Ask the Doctors

Dear Doctor: So many articles seem to be about weight loss, but I'm actually underweight. I eat enough, live a healthy lifestyle and exercise. But I'm 5 feet 1 inch tall and weigh 100 pounds. The charts say I need to gain about 12 pounds to be normal. How can I gain weight?

Dear Reader: The first thing we would suggest is that despite the various charts, you may already be at the appropriate weight for your metabolism. No two people are exactly alike, and the fact that your body weight doesn't conform to a calculated average doesn't automatically mean you are underweight.

A useful tool for gauging healthful weight is the body mass index, or BMI, and it's going to hold a happy surprise for you.

BMI is a simple calculation that indicates the likely proportion of lean muscle to body fat based on a person's weight and height. It doesn't directly measure the percentage of body fat -- that requires a skin caliper test, hydrostatic weighing or a bioelectrical impedance test, to name a few. But research suggests that BMI correlates as strongly to various metabolic and disease outcomes as does the measure of body fat.

A BMI that ranges from 18.5 to 24.9 is considered to indicate a normal or healthy weight. The good news is that at 5 feet 1 inch and 100 pounds, your BMI is 18.9, which puts you into the healthy range. However, if you would feel more comfortable with a few more pounds on your frame, we have some suggestions.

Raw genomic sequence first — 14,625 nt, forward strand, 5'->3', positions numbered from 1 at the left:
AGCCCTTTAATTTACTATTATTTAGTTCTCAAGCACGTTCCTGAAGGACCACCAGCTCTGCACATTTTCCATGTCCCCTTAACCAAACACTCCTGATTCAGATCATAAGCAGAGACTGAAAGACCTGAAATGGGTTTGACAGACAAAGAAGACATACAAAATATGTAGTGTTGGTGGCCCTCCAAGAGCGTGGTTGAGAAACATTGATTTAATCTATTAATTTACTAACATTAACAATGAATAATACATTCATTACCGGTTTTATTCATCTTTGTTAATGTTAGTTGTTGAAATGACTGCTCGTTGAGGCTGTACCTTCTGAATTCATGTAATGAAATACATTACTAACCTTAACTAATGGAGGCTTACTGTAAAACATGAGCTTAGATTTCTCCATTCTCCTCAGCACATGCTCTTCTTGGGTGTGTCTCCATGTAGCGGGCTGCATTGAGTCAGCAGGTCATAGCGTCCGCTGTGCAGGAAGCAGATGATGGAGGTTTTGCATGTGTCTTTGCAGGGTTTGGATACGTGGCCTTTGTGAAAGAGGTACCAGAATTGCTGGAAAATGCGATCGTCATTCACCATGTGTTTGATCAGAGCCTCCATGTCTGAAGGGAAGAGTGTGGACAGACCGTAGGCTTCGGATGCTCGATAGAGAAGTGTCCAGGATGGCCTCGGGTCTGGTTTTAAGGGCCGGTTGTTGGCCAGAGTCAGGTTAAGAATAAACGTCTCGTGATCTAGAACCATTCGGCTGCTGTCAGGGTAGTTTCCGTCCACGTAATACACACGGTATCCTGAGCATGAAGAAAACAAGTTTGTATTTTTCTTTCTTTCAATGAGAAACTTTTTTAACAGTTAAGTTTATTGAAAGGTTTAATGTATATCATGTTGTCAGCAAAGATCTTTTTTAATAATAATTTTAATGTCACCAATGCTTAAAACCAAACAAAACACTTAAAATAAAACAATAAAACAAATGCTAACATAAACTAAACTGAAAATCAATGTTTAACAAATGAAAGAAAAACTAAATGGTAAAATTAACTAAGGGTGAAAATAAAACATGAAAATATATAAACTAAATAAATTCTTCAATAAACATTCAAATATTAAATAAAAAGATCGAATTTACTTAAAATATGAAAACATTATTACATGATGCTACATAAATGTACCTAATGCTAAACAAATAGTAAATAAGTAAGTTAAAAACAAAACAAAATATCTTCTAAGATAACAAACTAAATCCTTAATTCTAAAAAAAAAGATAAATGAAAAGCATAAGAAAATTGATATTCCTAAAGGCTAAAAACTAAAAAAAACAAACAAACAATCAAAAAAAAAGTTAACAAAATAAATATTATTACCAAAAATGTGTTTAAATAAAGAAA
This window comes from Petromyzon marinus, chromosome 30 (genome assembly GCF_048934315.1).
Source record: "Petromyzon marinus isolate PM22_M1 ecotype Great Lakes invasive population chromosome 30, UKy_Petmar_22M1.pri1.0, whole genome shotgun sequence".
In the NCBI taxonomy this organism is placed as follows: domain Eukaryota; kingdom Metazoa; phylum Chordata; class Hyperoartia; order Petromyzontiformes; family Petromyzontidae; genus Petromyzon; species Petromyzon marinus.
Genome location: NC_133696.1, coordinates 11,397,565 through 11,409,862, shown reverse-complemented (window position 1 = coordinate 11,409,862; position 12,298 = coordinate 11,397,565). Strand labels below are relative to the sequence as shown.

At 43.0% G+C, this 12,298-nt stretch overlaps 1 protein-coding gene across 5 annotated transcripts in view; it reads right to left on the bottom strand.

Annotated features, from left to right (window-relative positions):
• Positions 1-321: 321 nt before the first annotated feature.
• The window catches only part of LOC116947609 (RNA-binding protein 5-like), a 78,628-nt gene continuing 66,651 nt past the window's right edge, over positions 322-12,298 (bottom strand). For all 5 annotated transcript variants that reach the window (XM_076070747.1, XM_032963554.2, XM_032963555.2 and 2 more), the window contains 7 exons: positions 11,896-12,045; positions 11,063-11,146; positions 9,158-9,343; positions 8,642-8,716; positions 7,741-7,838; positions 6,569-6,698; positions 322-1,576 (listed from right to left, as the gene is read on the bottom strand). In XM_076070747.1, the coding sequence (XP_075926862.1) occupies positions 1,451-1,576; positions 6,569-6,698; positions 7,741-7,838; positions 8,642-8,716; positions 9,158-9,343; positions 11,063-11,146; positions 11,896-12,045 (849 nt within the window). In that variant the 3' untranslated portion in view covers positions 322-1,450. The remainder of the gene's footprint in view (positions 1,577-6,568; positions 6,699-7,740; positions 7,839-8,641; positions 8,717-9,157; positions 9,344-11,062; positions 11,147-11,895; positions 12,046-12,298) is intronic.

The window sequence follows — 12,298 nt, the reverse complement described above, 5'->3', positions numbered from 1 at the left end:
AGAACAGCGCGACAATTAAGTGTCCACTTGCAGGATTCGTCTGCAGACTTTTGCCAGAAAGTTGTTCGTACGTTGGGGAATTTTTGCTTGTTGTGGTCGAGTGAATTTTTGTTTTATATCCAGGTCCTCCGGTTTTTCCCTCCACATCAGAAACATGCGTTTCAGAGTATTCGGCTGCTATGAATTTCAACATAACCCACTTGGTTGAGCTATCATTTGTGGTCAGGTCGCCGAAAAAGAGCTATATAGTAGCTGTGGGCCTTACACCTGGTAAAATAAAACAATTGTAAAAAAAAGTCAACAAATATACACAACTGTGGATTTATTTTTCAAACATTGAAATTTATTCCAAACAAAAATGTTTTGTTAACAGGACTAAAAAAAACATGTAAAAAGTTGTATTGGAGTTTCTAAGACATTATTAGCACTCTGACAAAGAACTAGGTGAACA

Because a high proportion of body fat puts you at greater risk of heart disease, Type 2 diabetes, hypertension and certain cancers, you want to be careful that the weight you gain is a healthful proportion of muscle and fat. That means splurging on high-calorie/low-value foods like processed snacks, sugary sodas, candy, pastries, fried foods -- you know the drill -- is not the way to go. Instead, approach your weight gain with the same focus, research and precision of a successful weight loss plan.

-- Keep a food diary and figure out how much you eat per week. Then, pick a reasonable amount by which to increase your food consumption.

-- Instead of eating three big meals per day, aim for four to six small ones. This gives you additional opportunities to eat more without getting too full.

-- Skip the low-calorie and fat-free versions of the foods you typically eat. Whole-milk yogurt, 2-percent milk, butter rather than margarine, salad dressings made with healthful oils -- these are your allies.

-- Add calories to the foods you already enjoy. Try mixing nuts into your yogurt, spreading nut butters on your toast, sprinkling cheese into your scrambled eggs and jazzing up your salad with avocado.

-- Stick with healthy proteins, but choose those that are more nutrient-rich. Salmon, for instance, is higher in calories, and delivers healthy omega-3 fatty acids.

Ease into your new eating regimen gradually. You want it to be sustainable and enjoyable. And we recommend that you make your family doctor a partner in your new endeavor. Good luck!

(Send your questions to askthedoctors@mednet.ucla.edu, or write: Ask the Doctors, c/o Media Relations, UCLA Health, 924 Westwood Blvd., Suite 350, Los Angeles, CA, 90095. Owing to the volume of mail, personal replies cannot be provided.)

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